I'm clever enough with math to understand that this means chopping off 50 percent of my income as soon as it hits my checking account and stuffing it somewhere else, but I hadn't quite realized what that would feel like in practice.
Big news for NFL fans: in a move that multiple news sources call "largely symbolic," the National Football League has decided to eliminate its tax-exempt status and become a fully taxable entity.
At the beginning of 2014, I put my partner on the medical coverage I receive though my full-time employer. It was a godsend, as going without health insurance and trying to buy your own health insurance in New York City are both surefire paths to the poorhouse. For domestic partners who aren't married, or for those forbidden from wedding by law, it is perhaps the best work perk you can come by.
In which I share my 10 emotional responses to paying my taxes and having $41.51 left over.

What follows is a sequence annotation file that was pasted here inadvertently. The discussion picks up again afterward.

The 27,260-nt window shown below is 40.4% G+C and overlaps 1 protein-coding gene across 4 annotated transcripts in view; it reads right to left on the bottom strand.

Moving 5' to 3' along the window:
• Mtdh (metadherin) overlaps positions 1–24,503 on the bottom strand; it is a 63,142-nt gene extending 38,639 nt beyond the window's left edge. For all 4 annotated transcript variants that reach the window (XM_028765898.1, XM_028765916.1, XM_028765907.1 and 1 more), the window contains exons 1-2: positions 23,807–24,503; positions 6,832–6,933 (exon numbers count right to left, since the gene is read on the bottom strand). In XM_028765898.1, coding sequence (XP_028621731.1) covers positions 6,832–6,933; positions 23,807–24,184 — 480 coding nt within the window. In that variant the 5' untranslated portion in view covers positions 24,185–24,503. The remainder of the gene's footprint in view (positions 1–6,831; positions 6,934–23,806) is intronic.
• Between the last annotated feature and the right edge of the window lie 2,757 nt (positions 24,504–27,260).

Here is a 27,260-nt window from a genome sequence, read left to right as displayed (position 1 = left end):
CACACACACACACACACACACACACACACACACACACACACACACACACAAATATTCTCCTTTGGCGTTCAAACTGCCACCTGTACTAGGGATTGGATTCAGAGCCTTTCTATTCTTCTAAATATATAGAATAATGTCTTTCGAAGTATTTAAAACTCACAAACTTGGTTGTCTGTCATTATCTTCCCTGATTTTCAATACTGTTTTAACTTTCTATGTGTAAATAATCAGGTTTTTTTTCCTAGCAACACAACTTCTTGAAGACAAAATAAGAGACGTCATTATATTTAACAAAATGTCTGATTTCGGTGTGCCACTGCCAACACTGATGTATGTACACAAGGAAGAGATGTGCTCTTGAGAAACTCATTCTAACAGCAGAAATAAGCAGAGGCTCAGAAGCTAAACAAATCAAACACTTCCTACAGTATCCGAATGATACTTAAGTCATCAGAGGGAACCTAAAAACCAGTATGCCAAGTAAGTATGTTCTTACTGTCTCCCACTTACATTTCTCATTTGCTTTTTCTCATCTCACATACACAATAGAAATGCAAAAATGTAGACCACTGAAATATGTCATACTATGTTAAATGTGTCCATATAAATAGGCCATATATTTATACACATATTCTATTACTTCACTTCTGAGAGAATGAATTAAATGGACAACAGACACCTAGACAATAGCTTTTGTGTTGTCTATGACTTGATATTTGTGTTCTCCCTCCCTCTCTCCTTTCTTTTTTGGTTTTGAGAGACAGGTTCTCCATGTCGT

"redistributionists" are a plurality of this country, outnumbering almost 2:1 the free-market true believer Ayn Rand-types.
I was walking home from work the other day when I realized that it had finally happened. I had reached the day where I couldn’t reasonably put off doing my taxes any longer. That got me thinking, how many other jerks are in the same boat? So, in an almost perverse fit of procrastination, I started digging around online for somedata. Instead of, you know, firing up TurboTax.
Every month, I need to put 20 percent of my income towards taxes, 20 percent towards debt, and 10 percent towards savings.